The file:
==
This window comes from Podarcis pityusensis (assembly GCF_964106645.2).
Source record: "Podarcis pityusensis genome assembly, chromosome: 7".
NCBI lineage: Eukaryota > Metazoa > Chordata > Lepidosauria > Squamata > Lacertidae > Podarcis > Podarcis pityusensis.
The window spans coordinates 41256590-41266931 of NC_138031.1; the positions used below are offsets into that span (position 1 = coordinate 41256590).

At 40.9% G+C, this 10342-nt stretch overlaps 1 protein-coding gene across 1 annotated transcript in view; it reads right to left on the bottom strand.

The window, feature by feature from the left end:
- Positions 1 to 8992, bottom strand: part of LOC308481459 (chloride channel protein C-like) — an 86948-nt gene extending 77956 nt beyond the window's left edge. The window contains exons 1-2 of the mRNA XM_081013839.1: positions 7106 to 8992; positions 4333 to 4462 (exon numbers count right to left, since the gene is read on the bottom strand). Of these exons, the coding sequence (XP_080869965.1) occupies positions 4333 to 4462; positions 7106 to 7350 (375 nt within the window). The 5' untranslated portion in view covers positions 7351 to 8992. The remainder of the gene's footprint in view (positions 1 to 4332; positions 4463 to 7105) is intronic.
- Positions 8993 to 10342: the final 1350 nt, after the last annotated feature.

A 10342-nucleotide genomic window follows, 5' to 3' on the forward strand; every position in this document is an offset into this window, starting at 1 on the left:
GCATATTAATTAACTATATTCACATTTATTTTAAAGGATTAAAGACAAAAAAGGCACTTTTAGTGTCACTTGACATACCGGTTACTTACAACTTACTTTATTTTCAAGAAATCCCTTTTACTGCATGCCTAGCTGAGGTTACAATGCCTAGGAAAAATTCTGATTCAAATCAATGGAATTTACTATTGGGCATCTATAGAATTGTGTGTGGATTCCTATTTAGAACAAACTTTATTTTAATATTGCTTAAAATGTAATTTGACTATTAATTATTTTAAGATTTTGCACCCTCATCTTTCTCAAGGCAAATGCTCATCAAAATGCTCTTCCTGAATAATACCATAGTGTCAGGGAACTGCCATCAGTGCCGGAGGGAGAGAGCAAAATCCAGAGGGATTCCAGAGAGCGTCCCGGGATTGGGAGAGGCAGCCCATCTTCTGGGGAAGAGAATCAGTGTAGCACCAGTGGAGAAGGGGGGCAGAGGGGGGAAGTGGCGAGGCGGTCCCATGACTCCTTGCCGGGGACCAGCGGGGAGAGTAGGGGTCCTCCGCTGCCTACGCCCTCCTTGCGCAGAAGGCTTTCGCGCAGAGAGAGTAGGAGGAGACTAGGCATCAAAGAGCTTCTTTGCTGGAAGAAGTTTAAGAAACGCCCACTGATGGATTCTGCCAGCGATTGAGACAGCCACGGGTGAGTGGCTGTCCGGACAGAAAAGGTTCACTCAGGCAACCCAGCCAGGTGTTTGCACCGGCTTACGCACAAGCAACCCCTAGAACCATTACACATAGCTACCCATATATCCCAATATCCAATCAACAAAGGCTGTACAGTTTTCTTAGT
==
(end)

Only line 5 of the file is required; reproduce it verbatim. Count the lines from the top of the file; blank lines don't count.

At 40.9% G+C, this 10342-nt stretch overlaps 1 protein-coding gene across 1 annotated transcript in view; it reads right to left on the bottom strand.